Now that I have a novel out and Oprah is trying to call me (I haven’t taken her calls yet because I’m using a strategy of coy anonymity to increase interest, like Thomas Pynchon), I’m thinking about what to do next. Now that I’m living in a fantasy world of imaginary fame and all.
I could plan how to spend all that money. At the moment I’ve earned enough to go to Chipotle and have a burrito, as long as I don’t get chips. Or at least I will have that much if the person who told me they’re going to buy the book goes ahead and buys it. Just in case things pick up, I’ve also written down the address of the Mercedes dealership. Picture that—driving up to Chipotle. “Yo, gimme two burritos. With chips.”
I ordered a few copies of the book myself, because I want to send some to friends, and the books came yesterday by UPS, a loud banging on the door, rousing me from my sleepy little beer nap. I opened the box, took them out, and wow…so book like. And that cover, man, it makes me want to read the book. Or it would, if I hadn’t already read it about a hundred times while working on it.
The important thing with a book, whether it’s self published or put out by a big ol’ New York publisher is to publicize it, to let people at least know it exits, so that they can ignore it consciously. Marketing, that is, the sort of thing a person who writes would naturally love doing. I was thinking of it as similar to going to Chamber of Commerce meetings to shake hands, act like you’re smiling, and force your business card on people who don’t really want it. I used to do that when I was looking for a job and loved it, just loved it.
Part of my razor sharp, bullet proof, meticulously calculated marketing plan is to stand on the street corner and when people walk by I’ll look at them with my eyes really wide, like those velvet paintings of kids with big heads.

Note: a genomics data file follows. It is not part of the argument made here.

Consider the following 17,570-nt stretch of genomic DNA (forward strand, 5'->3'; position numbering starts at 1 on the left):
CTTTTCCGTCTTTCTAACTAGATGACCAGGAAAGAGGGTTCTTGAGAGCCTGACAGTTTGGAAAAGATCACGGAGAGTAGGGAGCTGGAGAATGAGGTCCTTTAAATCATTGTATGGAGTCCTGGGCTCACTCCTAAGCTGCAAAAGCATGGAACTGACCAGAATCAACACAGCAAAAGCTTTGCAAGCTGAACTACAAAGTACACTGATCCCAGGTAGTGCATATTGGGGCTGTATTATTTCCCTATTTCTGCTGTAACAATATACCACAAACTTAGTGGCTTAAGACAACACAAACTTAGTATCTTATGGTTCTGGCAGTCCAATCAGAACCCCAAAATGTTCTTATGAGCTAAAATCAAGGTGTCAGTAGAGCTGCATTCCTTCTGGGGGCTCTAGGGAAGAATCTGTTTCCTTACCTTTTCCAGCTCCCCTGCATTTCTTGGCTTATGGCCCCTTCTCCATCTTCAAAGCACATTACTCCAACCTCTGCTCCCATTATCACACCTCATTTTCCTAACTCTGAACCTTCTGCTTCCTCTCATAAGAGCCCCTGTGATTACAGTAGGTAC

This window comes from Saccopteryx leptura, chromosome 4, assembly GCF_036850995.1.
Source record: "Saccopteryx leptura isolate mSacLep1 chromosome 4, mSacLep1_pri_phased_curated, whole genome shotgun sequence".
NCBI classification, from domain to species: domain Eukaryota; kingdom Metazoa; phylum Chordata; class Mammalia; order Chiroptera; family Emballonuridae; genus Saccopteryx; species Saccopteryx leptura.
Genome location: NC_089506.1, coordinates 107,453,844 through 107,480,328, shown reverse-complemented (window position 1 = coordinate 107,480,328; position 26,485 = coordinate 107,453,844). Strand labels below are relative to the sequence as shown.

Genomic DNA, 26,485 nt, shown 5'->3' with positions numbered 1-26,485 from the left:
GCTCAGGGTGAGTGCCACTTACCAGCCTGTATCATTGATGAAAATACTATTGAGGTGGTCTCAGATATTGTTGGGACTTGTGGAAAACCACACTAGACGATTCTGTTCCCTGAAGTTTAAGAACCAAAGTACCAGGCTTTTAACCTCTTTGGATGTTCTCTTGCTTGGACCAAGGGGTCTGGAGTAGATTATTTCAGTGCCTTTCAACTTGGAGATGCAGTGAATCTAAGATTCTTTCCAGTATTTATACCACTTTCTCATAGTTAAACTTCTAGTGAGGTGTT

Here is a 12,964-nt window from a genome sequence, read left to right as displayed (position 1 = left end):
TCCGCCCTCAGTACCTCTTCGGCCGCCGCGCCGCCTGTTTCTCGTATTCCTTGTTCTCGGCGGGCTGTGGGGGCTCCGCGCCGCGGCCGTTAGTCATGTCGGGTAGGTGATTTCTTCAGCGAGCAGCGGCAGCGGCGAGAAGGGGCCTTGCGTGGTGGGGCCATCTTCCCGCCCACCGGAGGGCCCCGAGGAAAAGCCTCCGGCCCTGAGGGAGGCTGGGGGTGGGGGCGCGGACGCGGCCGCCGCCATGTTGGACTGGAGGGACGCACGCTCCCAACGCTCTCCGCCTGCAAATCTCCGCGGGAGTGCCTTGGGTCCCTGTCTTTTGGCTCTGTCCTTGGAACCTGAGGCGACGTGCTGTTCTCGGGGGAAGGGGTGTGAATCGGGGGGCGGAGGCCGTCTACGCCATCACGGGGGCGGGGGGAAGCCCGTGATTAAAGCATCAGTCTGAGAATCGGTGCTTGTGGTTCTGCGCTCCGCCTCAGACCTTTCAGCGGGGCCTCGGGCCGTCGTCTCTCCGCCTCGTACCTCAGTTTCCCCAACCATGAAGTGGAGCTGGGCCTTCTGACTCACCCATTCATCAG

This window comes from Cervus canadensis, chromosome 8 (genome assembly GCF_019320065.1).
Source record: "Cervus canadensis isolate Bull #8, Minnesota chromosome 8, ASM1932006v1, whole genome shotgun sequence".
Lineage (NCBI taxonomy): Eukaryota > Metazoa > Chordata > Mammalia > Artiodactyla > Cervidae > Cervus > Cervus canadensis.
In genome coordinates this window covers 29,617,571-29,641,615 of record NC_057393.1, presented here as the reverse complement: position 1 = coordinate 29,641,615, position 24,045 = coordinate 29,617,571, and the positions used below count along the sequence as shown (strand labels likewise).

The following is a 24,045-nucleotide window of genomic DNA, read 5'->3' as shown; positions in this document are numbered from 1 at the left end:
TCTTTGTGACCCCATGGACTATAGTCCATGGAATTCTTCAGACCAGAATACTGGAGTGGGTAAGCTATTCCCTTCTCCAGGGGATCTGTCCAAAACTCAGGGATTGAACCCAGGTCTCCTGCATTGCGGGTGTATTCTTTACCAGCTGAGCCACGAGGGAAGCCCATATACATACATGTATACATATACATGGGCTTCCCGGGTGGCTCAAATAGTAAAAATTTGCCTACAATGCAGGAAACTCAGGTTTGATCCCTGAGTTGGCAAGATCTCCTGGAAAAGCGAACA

No, seriously, I’m going to go to independent book stores and give a copy of the book to the owner. Will doing this help? I do not know. But it won’t hurt, and it’s my idea for the moment, in addition to spending lots of time at poetry readings for a chance to mention the novel.
What I really want to be doing is sitting right here in this chair, listening to this Pandora station, with a bowl of cashew nuts, working on a new novel. I’m actually writing much less than I wish, in part from spending time on the marketing. I also have a job now, a good job, and as I’ve said to people several times, the only negative thing about my job is that I have to go to work. If not for that, I would write more, in addition to doing a better job keeping up with kitten photos on the internet.
It feels familiar to me to only have a little time in the evening for seriously writing. I wrote that way for decades, so when dinner is over, lunch is made for the next day, clothes are laid out, and so on—at a time, that is, when normal people are settling down to watch TV, or fall asleep—I try to get a second wind, look at my notes, focus on the story, read the last few pages, and keep going. It can seem incredibly slow, with only one paragraph written some evenings, or less, but I know it works if you keep at it. I’ve written several novels this way.
I’m back at work on the most recent book, which I’ve been working on for maybe two years and not even remotely near to finishing. In fact, I just started over in a way, writing new chapters, though I’ll incorporate some of what is already written. I’m focusing in on two characters, slowly making myself get rid of the other characters who I like so much, but who scramble the story. I think Tolstoy has been a bad influence on me.
I’m writing, though, and everything seems better when I do that. Then I feel like I’m in my place in the world.